The National Academies: What You Need To Know About Infectious Disease

The National Academies

What You Need To Know About Infectious Disease

Lyme Disease

Lyme disease is an inflammatory disease caused by the bacterium Borrelia burgdorferi, which normally lives in mice, squirrels, and other small animals. It is transmitted among these animals—and to humans—through the bites of certain species of ticks.

Lyme disease was first reported in the United States in the town of Old Lyme, Connecticut, in 1975. Cases have now been reported in most parts of the United States. Most of the cases occur in the Northeast, some parts of Minnesota and Wisconsin, the Mid-Atlantic states, and along the Pacific coast. Lyme disease is usually seen during the late spring, summer, and early fall.

Symptoms
The first symptom to appear is a circular rash around the site of the bite from a tick that may look like a “bull’s eye.” A distinctive feature of the rash is that it gradually expands over a period of several days, reaching up to 12 inches across. Some individuals may also experience symptoms of fatigue, chills, fever, headache, muscle and joint aches, and swollen lymph nodes. In some cases, these may be the only symptoms of infection.

If left untreated, the infection may spread to other parts of the body within a few days to weeks, producing an array of discrete symptoms. These include loss of muscle tone on one or both sides of the face (called facial or Bell’s palsy), severe headaches and neck stiffness due to meningitis, shooting pains that may interfere with sleep, heart palpitations and dizziness due to changes in heartbeat, and pain that moves from joint to joint. Many of these symptoms will resolve, even without treatment.

Treatment
Not everyone that is bitten by a tick will become infected with Lyme disease. However, if the illness is identified during the early stages of the infection, individuals treated with antibiotics usually recover rapidly and completely. Anti-inflammatory medications, such as ibuprofen, are sometimes prescribed to relieve joint stiffness.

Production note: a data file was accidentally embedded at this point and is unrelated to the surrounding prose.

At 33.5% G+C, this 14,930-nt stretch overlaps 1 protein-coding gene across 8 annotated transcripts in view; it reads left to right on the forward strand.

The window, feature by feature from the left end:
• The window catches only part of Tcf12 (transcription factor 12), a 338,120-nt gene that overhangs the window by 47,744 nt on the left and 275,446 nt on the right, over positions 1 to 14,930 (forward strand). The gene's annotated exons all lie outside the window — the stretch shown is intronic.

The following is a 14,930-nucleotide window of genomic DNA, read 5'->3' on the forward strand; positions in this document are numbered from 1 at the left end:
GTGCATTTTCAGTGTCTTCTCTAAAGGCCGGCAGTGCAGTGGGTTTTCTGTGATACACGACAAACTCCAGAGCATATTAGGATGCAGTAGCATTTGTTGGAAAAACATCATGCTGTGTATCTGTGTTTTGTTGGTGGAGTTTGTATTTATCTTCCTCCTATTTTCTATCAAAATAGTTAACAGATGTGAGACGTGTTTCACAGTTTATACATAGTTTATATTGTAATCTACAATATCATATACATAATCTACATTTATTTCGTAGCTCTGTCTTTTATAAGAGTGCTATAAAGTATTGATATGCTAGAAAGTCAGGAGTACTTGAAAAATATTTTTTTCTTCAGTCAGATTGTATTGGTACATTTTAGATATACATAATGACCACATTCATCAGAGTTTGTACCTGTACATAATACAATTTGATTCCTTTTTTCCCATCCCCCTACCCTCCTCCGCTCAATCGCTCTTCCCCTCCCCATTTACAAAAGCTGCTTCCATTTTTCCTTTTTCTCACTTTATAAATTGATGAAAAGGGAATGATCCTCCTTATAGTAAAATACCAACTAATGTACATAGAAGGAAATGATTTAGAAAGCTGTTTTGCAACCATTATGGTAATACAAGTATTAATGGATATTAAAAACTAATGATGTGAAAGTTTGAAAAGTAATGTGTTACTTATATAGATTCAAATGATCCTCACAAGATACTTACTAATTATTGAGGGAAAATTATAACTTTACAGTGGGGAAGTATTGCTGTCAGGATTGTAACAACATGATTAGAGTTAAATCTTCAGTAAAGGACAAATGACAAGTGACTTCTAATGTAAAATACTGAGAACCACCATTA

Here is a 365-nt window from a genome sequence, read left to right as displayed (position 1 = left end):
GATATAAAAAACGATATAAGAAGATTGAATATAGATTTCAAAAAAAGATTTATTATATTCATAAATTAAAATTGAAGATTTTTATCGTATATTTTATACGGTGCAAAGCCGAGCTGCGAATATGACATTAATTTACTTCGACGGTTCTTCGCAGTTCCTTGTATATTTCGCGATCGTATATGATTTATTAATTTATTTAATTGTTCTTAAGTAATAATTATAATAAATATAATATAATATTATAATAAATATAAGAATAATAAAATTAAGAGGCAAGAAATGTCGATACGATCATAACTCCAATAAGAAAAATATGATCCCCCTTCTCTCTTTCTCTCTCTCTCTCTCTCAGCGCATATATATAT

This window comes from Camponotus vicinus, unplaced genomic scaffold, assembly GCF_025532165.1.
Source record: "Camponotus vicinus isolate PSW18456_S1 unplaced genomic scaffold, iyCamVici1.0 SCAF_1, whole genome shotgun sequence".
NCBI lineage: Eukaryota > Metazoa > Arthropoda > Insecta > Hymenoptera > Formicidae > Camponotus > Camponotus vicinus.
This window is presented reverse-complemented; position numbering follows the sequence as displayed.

In rare cases, a person will continue having symptoms that can interfere with daily life. Some people call this post-Lyme disease syndrome. At this time, there is no effective treatment for this syndrome.

Prevention
Reducing exposure to ticks is the best way to prevent Lyme disease infections. This can be done by wearing long-sleeved pants and shirts and high boots when outside. Using insect repellant on all exposed skin and clothing can also help reduce exposure. Because the ticks that can carry Lyme disease are so tiny, it is important to remove all clothes and inspect all skin surfaces after returning home from a place where ticks are prevalent. Wearing light-colored clothes can make it easier to spot ticks.

Sources:
http://www.cdc.gov/ncidod/dvbid/lyme/index.htm
http://www.ncbi.nlm.nih.gov/pubmedhealth/PMH0002296/

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What do you know about infectious disease?

In 2008, about how many people worldwide were infected with HIV (human immunodeficiency virus)?

  • Sorry, that’s incorrect.

    In 2008, more than 33 million people worldwide were infected with HIV (human immunodeficiency virus). In that same year, an estimated 2 million people died from AIDS (acquired immunodeficiency syndrome), the final stage of HIV infection.

  • Sorry, that’s incorrect.

    In 2008, more than 33 million people worldwide were infected with HIV (human immunodeficiency virus). In that same year, an estimated 2 million people died from AIDS (acquired immunodeficiency syndrome), the final stage of HIV infection.

  • Correct!

    In 2008, more than 33 million people worldwide were infected with HIV (human immunodeficiency virus). In that same year, an estimated 2 million people died from AIDS (acquired immunodeficiency syndrome), the final stage of HIV infection.

Infectious Disease Defined

National Institute of Allergy and Infectious Diseases (NIAID)

Part of the U.S. Department of Health and Human Services and the National Institutes of Health, NIAID conducts and supports basic and applied research to better understand, treat, and ultimately prevent infectious, immunologic, and allergic diseases.

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